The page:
IZZY & ISADORA - DUNCAN THAT IS: My First Modern Dance Muse
**WRITTEN ON MEDIUM MAY 25, 2020
“I…Isadora…hereby vow…that I will dedicate myself to the pursuit of Art and Beauty, and to the single life. I will never submit myself to any claims other than those of Truth and Beauty. Beauty is Truth…Truth: Beauty. That is all we know on Earth, and all we need to know.” ~ISADORA, 1969 movie starring Vanessa Redgrave
Photo by Leigh Photography
Continued from: *ALSO* A Belly Dancer
…As I compile the videos for this series of posts about my dance adventures, I am astounded by how deeply the threads of my Modern dance pioneer she-roes run through me. Given the brevity of my Modern training — a little over 2 years — and the fact that I had never been able to transform these video clips into living-room-obsessed VHS over-played garbage, I can only attribute such influence to the way these old souls speak to mine across the ages.
…I have Phoenixed again multiple times in the past 2 decades. I’m in ashes once more as I write this, but I’ve begun to blow on the embers of what will emerge in this incarnation.
My old, buried love of Modern and Expressionist Dance is one. Unearthing that topic will require multiple posts of its own.
ISADORA DUNCAN — “THE MOTHER OF MODERN DANCE” For my Modern Dance Muses, naturally (badum-tsss) we must begin with Isadora Duncan. Although she is not my namesake, people have asked me if she was for decades. But no, my stage name Isidora was bestowed upon me by two of my oldest and dearest friends for its meaning: “the gift of Isis.” Although daunted to be compared with the great Duncan, I have always been overjoyed when people are reminded of her when they meet me.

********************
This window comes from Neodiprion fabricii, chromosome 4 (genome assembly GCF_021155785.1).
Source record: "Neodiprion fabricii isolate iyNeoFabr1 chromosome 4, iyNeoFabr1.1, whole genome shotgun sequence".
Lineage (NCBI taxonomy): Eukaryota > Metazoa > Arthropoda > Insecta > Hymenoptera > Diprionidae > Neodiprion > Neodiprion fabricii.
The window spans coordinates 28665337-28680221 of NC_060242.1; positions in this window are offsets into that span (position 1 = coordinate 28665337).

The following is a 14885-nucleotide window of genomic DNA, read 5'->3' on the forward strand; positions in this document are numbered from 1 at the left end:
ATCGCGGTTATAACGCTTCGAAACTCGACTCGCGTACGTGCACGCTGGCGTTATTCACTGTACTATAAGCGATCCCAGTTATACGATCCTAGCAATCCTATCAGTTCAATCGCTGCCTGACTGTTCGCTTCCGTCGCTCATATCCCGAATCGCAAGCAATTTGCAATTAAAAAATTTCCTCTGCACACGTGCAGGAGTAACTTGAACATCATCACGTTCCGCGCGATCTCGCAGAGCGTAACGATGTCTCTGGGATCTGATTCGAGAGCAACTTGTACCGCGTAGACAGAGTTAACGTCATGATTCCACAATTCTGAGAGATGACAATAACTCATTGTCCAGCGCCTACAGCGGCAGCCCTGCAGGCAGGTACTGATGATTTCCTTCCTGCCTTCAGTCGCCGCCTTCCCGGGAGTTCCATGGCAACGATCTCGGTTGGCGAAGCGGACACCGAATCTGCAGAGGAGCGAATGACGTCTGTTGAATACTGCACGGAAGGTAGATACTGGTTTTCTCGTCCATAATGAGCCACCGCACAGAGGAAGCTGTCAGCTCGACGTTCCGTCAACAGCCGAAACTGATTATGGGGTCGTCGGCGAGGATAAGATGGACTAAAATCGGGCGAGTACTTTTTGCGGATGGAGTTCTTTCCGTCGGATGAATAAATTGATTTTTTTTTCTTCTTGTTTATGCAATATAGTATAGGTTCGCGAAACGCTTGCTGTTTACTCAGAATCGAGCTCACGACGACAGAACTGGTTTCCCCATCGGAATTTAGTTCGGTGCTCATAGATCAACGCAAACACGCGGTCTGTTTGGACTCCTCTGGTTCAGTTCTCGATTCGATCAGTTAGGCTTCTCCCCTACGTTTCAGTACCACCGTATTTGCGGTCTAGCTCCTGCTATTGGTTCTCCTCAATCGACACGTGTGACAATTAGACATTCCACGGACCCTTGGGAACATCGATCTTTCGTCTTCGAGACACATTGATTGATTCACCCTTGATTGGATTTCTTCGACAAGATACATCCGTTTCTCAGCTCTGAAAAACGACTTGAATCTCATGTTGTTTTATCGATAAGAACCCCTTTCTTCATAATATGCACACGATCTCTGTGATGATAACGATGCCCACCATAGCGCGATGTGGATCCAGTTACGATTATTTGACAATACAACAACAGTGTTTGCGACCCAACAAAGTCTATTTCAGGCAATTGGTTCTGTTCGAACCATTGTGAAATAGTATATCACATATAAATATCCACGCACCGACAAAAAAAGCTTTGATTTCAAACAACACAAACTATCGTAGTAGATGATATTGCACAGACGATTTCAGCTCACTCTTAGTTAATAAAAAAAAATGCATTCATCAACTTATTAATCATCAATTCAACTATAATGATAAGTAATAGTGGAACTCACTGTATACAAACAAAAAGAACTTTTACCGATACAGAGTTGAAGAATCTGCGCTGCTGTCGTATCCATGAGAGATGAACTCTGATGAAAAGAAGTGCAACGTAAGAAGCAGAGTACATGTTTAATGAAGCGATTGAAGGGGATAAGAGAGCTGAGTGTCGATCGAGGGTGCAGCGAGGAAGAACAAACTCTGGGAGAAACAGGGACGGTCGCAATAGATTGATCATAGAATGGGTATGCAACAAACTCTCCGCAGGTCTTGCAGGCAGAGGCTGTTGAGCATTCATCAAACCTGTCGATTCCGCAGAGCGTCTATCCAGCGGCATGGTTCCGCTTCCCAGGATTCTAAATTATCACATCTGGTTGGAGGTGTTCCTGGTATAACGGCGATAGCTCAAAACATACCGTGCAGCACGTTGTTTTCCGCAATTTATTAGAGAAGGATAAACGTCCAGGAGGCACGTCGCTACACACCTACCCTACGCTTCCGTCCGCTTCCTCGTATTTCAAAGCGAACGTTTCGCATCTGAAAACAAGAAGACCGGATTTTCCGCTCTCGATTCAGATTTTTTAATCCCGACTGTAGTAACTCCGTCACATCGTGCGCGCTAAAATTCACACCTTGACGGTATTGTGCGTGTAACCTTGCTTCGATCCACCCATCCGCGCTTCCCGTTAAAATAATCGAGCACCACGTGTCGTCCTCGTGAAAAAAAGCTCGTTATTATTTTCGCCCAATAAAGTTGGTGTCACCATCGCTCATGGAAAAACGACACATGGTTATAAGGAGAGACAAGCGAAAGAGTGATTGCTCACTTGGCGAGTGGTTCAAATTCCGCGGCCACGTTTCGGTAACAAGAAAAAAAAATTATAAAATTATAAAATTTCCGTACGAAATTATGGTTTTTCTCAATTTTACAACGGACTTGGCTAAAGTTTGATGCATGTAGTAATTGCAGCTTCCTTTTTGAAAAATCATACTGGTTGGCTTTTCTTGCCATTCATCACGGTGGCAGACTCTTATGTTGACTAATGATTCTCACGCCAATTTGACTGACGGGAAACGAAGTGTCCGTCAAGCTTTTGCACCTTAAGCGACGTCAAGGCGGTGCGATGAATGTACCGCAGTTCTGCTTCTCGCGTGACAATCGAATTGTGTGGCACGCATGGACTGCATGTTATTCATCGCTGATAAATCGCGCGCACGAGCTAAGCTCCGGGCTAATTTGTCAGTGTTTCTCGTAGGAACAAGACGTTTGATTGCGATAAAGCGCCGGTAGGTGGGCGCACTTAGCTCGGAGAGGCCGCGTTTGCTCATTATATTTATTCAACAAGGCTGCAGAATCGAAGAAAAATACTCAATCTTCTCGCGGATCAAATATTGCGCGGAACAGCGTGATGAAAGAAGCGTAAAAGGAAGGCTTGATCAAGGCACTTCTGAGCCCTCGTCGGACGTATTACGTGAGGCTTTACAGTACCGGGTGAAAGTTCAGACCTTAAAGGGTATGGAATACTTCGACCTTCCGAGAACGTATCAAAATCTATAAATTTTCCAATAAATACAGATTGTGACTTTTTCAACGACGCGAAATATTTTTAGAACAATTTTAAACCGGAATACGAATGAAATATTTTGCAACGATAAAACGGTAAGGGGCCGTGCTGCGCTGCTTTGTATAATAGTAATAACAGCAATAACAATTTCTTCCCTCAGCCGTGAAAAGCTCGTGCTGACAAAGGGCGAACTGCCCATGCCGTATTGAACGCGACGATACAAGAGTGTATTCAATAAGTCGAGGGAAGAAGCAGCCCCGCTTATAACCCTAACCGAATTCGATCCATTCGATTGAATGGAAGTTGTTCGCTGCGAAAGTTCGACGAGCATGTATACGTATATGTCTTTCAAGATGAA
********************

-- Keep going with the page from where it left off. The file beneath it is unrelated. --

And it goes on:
(I also find some of the century-spanning coincidences between us eerily fascinating, from the fact that her tribute movie’s release date almost coincides with my birth date, to her tragic history with lovers and car accidents, particularly the ultimate one that killed her — the long scarf she was wearing around her neck got caught in the spokes of an automobile and strangled her. Seeing as my neck traumas — two of them vehicular — are the bane of my dancing and martial training, my eyebrow raises in a most Spockly fashion.)
So back to college: during my Modern dance days, one of the first movement styles we delved into was Isadora Duncan’s. Later, I read her memoirs, My Life, (1) and watched the portrayal of her life and her arts in the 1968 movie, Isadora, (2) starring Vanessa Redgrave, who was nominated for an Academy Award for Best Actress in this role. Arguments fly about the accuracy of this rendition. Nevertheless, that movie greatly impacted my dancing.
It also breathed ferocious life back into my longtime vow to protect and nurture my artistic expression, no matter what sorts of tomatoes were hurled at me, and no matter how many shackles people tried to make me wear — both professionally and romantically.
In counterbalance to the hours I spent honing Suhaila Salimpour's meticulous technique, Isadora dwells in my roots with her lack of concern for “perfectly” disciplined movement, her innovative and philosophical spirit, the flow of her fabrics, her joy and her sorrow, her lightness and her love of dancing outdoors.